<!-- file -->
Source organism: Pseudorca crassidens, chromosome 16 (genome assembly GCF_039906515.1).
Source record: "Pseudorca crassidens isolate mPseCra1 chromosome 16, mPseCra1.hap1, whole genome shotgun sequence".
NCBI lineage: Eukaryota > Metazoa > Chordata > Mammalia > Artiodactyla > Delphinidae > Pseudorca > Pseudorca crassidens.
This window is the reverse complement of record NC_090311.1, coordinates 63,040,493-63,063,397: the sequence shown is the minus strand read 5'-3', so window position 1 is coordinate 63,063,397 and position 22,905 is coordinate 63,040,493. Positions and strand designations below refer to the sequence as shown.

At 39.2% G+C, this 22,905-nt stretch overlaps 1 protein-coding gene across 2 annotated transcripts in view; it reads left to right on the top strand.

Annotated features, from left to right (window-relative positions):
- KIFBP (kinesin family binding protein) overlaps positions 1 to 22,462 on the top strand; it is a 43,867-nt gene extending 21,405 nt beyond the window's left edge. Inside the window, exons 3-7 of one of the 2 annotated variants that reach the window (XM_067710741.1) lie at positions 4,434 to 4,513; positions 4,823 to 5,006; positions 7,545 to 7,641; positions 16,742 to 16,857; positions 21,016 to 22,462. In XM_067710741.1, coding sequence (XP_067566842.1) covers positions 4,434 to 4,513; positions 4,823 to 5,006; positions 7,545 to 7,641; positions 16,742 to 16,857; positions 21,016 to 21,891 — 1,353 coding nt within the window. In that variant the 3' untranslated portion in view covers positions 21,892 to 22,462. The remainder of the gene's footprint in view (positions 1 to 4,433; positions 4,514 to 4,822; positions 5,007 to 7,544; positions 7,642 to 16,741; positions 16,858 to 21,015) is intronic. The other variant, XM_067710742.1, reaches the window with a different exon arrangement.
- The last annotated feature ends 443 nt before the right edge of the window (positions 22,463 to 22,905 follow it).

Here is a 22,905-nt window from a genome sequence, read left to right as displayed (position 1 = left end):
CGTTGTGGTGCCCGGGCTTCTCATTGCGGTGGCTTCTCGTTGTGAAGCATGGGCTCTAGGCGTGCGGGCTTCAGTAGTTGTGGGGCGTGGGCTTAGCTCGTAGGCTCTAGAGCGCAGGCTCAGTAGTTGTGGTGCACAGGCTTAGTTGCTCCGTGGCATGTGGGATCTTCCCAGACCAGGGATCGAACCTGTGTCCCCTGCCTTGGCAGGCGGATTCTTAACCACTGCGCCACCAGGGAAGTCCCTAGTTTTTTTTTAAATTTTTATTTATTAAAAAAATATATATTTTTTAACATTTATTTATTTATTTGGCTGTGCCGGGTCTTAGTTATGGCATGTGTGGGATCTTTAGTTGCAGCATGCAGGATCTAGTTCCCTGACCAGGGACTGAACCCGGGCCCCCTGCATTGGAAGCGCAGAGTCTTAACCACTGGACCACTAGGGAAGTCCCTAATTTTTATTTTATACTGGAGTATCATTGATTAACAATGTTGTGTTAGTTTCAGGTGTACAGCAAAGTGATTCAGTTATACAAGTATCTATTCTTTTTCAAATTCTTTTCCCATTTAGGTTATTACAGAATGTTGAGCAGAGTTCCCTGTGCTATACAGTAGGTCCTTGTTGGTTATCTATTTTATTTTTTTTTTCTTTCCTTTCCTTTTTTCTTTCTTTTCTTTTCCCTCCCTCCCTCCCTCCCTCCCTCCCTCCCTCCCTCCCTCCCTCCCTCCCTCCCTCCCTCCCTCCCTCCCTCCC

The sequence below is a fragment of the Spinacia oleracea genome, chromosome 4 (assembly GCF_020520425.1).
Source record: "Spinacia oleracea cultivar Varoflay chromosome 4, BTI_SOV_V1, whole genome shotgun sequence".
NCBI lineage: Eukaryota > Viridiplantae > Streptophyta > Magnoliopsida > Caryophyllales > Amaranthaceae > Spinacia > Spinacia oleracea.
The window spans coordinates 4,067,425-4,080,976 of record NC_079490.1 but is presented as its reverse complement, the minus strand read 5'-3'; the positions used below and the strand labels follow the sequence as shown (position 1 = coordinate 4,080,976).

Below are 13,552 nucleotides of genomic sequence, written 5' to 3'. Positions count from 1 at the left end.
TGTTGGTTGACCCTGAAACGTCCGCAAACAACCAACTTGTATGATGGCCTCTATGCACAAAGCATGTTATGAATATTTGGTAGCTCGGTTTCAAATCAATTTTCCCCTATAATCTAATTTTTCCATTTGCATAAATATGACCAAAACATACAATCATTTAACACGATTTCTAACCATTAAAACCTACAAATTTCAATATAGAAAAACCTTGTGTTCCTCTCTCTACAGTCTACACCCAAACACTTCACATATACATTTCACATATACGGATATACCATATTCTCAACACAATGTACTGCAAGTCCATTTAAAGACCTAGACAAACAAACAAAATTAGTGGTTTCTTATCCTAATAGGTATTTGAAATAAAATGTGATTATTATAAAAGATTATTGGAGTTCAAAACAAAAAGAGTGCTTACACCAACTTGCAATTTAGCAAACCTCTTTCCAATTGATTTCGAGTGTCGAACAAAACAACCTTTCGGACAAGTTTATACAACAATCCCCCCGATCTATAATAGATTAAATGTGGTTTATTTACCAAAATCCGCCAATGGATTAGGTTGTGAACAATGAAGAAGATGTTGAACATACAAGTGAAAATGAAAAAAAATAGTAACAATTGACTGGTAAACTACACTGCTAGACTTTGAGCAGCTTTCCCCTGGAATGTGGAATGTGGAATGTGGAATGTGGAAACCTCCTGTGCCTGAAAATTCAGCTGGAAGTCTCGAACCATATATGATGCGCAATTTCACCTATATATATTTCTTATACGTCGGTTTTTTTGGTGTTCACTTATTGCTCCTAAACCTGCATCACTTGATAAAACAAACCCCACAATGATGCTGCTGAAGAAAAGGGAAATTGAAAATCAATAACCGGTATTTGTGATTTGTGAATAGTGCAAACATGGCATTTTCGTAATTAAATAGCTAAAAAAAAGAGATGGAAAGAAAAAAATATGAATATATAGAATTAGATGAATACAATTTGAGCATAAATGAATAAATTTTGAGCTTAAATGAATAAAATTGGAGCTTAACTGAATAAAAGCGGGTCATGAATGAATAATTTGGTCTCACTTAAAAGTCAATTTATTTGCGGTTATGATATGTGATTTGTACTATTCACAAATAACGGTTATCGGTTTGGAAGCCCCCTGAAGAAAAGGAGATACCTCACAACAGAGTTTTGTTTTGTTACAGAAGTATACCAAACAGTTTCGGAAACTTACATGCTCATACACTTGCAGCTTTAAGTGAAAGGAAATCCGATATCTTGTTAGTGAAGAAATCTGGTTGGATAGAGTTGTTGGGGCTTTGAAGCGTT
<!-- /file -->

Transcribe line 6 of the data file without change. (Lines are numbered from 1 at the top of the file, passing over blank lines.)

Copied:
Annotated features, from left to right (window-relative positions):